This article is more than 1 year old
UK jails schizophrenic for refusal to decrypt files
Terror squad arrest over model rocket
The suspicion of terrorism was dropped long before trial and JFL was sentenced under RIPA Part III as a general criminal rather than a threat to national security. Although he admitted guilt, JFL argues he did nobody any harm and the offences were all related to not cooperating fully with police.
Despite referencing his solitary existence, Judge Hetherington appeared not to know about JFL's mental health problems and criticised him for not speaking to authorities.
Jack Straw - 'We knew that terrorists were going to use this"
Abandoning normal court procedures, he said: "It was because I was satisfied you would not tell the Probation Service anything significant further that I saw no purpose in obtaining a pre-sentence report which is normally a prerequisite for someone of no previous convictions who has not previously received a prison sentence."
Sticking to normal procedure might have helped explain much of JFL's behaviour in interviews and while on bail. Pre-sentence reports include mental health records and JFL himself sought psychiatric treatment once before, while a computer science student.
His given reason for not cooperating with CTC - the fact that a section 49 notice overrides the right to silence - echoes the original debate over RIPA and encryption. When the law was drafted at the end of the last decade it sparked protests from civil liberties groups and security experts.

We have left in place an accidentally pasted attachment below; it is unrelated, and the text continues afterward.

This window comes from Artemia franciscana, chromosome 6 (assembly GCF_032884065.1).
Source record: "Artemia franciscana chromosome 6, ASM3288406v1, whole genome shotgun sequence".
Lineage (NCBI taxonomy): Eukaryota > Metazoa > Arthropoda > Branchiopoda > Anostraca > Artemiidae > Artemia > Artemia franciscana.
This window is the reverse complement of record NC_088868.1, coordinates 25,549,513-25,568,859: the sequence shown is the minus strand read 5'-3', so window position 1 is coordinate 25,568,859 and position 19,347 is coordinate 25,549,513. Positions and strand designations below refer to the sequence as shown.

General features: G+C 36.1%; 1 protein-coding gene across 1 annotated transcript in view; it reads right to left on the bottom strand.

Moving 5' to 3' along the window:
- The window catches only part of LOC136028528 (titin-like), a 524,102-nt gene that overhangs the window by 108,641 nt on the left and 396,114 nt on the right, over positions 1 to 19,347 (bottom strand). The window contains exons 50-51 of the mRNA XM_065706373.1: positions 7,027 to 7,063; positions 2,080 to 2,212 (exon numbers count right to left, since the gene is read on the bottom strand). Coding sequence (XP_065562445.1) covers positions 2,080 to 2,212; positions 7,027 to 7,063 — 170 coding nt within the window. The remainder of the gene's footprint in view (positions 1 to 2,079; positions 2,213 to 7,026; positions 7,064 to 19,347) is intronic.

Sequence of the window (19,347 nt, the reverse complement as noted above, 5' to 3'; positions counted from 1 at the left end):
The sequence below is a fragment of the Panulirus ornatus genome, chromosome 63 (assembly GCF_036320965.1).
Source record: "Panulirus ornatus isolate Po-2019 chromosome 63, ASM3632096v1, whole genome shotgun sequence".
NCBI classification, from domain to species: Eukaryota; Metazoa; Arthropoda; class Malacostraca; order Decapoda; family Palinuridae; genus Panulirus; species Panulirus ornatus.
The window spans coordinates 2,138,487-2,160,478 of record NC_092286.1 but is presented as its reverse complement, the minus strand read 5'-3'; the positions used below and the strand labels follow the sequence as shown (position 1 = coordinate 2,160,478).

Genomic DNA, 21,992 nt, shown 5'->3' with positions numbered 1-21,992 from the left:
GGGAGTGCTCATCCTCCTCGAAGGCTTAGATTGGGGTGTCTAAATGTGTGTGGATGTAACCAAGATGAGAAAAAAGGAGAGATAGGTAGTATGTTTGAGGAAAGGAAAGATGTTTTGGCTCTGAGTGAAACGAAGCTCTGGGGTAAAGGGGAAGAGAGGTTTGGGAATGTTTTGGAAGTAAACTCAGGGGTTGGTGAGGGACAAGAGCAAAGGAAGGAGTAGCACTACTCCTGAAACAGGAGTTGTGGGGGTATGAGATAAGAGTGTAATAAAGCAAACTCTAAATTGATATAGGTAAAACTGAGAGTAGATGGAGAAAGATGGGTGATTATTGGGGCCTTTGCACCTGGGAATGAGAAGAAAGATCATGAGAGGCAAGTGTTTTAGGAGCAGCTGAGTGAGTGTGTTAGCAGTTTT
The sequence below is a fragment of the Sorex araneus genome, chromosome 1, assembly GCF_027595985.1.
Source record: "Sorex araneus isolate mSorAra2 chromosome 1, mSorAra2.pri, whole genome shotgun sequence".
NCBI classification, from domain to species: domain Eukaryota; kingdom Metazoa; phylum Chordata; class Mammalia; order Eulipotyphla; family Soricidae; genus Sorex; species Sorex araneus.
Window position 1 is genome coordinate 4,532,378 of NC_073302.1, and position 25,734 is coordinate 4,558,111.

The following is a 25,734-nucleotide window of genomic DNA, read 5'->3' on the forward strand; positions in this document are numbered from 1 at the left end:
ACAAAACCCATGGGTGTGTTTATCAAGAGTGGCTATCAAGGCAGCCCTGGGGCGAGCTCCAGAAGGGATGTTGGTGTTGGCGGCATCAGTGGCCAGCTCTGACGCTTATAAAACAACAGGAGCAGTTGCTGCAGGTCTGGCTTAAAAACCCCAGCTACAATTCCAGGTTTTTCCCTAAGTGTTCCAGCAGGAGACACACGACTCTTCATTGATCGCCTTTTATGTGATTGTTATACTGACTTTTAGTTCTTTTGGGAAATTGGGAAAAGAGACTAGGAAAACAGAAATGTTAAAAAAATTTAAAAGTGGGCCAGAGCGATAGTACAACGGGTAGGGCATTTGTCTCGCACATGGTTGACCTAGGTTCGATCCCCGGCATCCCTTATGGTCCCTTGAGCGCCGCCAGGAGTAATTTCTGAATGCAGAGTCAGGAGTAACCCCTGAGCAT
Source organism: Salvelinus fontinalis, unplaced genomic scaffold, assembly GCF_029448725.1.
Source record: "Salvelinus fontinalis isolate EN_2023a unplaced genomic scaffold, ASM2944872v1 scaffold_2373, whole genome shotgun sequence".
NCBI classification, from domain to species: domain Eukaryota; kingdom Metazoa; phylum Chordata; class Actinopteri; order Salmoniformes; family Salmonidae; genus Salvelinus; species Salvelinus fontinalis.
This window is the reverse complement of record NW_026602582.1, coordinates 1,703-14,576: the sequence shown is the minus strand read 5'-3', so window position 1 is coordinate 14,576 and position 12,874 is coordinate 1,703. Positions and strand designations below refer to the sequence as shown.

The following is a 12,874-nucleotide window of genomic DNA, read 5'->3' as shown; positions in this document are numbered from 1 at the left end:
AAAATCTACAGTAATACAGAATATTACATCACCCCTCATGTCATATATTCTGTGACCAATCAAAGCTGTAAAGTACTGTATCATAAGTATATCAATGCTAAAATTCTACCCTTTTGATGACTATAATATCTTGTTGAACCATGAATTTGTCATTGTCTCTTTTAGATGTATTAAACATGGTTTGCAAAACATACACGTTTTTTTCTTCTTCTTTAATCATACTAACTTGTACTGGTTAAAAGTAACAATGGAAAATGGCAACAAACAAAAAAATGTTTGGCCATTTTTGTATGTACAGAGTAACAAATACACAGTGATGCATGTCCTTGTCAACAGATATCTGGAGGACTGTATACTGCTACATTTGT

In September 2001, shortly after his stint as Home Secretary, when he had introduced RIPA, Jack Straw took to the airwaves to defend the powers.
"It was government trying to put in place increased powers so that we could preserve and sustain our democracy against this new kind of threat," he said in a Radio 4 interview.
"We needed to take powers so that we could de-encrypt commercially encrypted e-mails and other communications. Why? Because we knew that terrorists were going to use this."
News that the first person jailed for the offence of not talking in a police interview has been judged no threat to national security and suffers from a mental condition associated with paranoia and a fear of authorities is unlikely to win RIPA Part III new supporters.
It will also be news to at least the part of government that administers the justice system. On 3 November, Claire Ward, a junior Minister in the Ministry of Justice told Parliament: "Up to the end of 2007 (latest available) there have been no persons reported to the Ministry of Justice as being cautioned, prosecuted or convicted under section 53 of the Act in England and Wales.
"The government are satisfied that offences set in RIPA are appropriate and that the legislation is being used effectively". ®